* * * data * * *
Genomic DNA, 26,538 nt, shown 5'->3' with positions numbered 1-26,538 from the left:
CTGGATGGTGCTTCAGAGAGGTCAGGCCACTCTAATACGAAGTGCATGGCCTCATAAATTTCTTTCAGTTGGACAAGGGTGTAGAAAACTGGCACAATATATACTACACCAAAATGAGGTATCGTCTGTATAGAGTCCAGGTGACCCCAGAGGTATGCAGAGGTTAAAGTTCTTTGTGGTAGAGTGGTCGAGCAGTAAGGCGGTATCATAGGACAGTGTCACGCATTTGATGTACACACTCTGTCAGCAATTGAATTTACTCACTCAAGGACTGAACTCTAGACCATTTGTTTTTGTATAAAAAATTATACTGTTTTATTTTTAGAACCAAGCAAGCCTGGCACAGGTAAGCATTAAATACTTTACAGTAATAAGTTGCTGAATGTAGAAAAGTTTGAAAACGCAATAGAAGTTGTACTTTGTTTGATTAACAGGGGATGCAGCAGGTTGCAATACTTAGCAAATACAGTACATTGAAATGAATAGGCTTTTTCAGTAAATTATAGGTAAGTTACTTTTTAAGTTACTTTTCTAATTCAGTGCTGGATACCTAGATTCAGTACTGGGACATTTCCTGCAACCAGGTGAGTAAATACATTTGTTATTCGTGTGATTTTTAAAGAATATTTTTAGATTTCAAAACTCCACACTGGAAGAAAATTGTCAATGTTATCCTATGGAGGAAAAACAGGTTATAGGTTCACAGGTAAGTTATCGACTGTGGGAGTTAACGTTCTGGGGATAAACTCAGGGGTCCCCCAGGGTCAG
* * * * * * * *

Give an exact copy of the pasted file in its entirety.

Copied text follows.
Genomic DNA, 26,538 nt, shown 5'->3' with positions numbered 1-26,538 from the left:
CTGGATGGTGCTTCAGAGAGGTCAGGCCACTCTAATACGAAGTGCATGGCCTCATAAATTTCTTTCAGTTGGACAAGGGTGTAGAAAACTGGCACAATATATACTACACCAAAATGAGGTATCGTCTGTATAGAGTCCAGGTGACCCCAGAGGTATGCAGAGGTTAAAGTTCTTTGTGGTAGAGTGGTCGAGCAGTAAGGCGGTATCATAGGACAGTGTCACGCATTTGATGTACACACTCTGTCAGCAATTGAATTTACTCACTCAAGGACTGAACTCTAGACCATTTGTTTTTGTATAAAAAATTATACTGTTTTATTTTTAGAACCAAGCAAGCCTGGCACAGGTAAGCATTAAATACTTTACAGTAATAAGTTGCTGAATGTAGAAAAGTTTGAAAACGCAATAGAAGTTGTACTTTGTTTGATTAACAGGGGATGCAGCAGGTTGCAATACTTAGCAAATACAGTACATTGAAATGAATAGGCTTTTTCAGTAAATTATAGGTAAGTTACTTTTTAAGTTACTTTTCTAATTCAGTGCTGGATACCTAGATTCAGTACTGGGACATTTCCTGCAACCAGGTGAGTAAATACATTTGTTATTCGTGTGATTTTTAAAGAATATTTTTAGATTTCAAAACTCCACACTGGAAGAAAATTGTCAATGTTATCCTATGGAGGAAAAACAGGTTATAGGTTCACAGGTAAGTTATCGACTGTGGGAGTTAACGTTCTGGGGATAAACTCAGGGGTCCCCCAGGGTCAG